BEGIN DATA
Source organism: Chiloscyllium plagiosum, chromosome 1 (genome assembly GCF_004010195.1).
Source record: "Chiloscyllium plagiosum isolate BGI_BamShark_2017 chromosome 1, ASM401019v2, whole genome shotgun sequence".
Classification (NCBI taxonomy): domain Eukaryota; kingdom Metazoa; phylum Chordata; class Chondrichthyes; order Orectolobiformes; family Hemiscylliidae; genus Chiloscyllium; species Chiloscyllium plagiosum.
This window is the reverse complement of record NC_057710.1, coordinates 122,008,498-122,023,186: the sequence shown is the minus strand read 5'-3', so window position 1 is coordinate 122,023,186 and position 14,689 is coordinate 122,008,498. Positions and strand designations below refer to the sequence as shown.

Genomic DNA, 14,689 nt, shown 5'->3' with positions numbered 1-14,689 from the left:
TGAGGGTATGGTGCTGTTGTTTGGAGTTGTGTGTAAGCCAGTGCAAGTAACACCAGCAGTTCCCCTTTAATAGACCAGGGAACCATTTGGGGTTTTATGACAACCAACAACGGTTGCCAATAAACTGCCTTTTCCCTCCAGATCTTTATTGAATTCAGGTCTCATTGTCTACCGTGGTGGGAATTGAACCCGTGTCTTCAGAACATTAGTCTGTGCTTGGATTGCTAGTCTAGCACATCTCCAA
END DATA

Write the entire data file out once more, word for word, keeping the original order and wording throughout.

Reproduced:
Source organism: Chiloscyllium plagiosum, chromosome 1 (genome assembly GCF_004010195.1).
Source record: "Chiloscyllium plagiosum isolate BGI_BamShark_2017 chromosome 1, ASM401019v2, whole genome shotgun sequence".
Classification (NCBI taxonomy): domain Eukaryota; kingdom Metazoa; phylum Chordata; class Chondrichthyes; order Orectolobiformes; family Hemiscylliidae; genus Chiloscyllium; species Chiloscyllium plagiosum.
This window is the reverse complement of record NC_057710.1, coordinates 122,008,498-122,023,186: the sequence shown is the minus strand read 5'-3', so window position 1 is coordinate 122,023,186 and position 14,689 is coordinate 122,008,498. Positions and strand designations below refer to the sequence as shown.

Genomic DNA, 14,689 nt, shown 5'->3' with positions numbered 1-14,689 from the left:
TGAGGGTATGGTGCTGTTGTTTGGAGTTGTGTGTAAGCCAGTGCAAGTAACACCAGCAGTTCCCCTTTAATAGACCAGGGAACCATTTGGGGTTTTATGACAACCAACAACGGTTGCCAATAAACTGCCTTTTCCCTCCAGATCTTTATTGAATTCAGGTCTCATTGTCTACCGTGGTGGGAATTGAACCCGTGTCTTCAGAACATTAGTCTGTGCTTGGATTGCTAGTCTAGCACATCTCCAA